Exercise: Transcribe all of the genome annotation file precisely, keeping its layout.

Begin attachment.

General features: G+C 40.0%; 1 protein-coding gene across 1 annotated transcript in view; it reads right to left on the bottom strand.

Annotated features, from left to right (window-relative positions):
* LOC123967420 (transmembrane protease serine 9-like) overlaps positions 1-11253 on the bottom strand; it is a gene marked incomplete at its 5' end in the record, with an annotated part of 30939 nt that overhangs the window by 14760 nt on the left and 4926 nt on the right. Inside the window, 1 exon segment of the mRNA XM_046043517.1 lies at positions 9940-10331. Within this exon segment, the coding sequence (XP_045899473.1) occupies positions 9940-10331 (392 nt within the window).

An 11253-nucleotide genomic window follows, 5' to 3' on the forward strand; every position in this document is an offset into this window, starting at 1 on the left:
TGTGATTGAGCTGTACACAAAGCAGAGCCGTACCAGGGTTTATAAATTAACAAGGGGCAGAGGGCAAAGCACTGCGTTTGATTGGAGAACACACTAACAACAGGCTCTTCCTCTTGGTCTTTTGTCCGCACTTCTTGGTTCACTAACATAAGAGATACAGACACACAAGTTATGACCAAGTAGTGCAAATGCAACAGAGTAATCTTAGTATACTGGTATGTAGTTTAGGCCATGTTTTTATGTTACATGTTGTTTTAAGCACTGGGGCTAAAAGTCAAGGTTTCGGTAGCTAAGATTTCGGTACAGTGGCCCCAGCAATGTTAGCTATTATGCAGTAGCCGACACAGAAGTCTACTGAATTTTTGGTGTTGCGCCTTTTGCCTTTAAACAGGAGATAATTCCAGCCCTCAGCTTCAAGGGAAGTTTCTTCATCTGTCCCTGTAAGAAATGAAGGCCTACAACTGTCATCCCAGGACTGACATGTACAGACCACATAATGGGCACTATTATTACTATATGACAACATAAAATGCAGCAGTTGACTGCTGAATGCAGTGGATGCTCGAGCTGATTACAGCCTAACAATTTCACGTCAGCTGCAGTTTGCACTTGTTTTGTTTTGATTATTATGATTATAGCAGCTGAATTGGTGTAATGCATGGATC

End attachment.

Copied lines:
General features: G+C 40.0%; 1 protein-coding gene across 1 annotated transcript in view; it reads right to left on the bottom strand.

Annotated features, from left to right (window-relative positions):
* LOC123967420 (transmembrane protease serine 9-like) overlaps positions 1-11253 on the bottom strand; it is a gene marked incomplete at its 5' end in the record, with an annotated part of 30939 nt that overhangs the window by 14760 nt on the left and 4926 nt on the right. Inside the window, 1 exon segment of the mRNA XM_046043517.1 lies at positions 9940-10331. Within this exon segment, the coding sequence (XP_045899473.1) occupies positions 9940-10331 (392 nt within the window).

An 11253-nucleotide genomic window follows, 5' to 3' on the forward strand; every position in this document is an offset into this window, starting at 1 on the left:
TGTGATTGAGCTGTACACAAAGCAGAGCCGTACCAGGGTTTATAAATTAACAAGGGGCAGAGGGCAAAGCACTGCGTTTGATTGGAGAACACACTAACAACAGGCTCTTCCTCTTGGTCTTTTGTCCGCACTTCTTGGTTCACTAACATAAGAGATACAGACACACAAGTTATGACCAAGTAGTGCAAATGCAACAGAGTAATCTTAGTATACTGGTATGTAGTTTAGGCCATGTTTTTATGTTACATGTTGTTTTAAGCACTGGGGCTAAAAGTCAAGGTTTCGGTAGCTAAGATTTCGGTACAGTGGCCCCAGCAATGTTAGCTATTATGCAGTAGCCGACACAGAAGTCTACTGAATTTTTGGTGTTGCGCCTTTTGCCTTTAAACAGGAGATAATTCCAGCCCTCAGCTTCAAGGGAAGTTTCTTCATCTGTCCCTGTAAGAAATGAAGGCCTACAACTGTCATCCCAGGACTGACATGTACAGACCACATAATGGGCACTATTATTACTATATGACAACATAAAATGCAGCAGTTGACTGCTGAATGCAGTGGATGCTCGAGCTGATTACAGCCTAACAATTTCACGTCAGCTGCAGTTTGCACTTGTTTTGTTTTGATTATTATGATTATAGCAGCTGAATTGGTGTAATGCATGGATC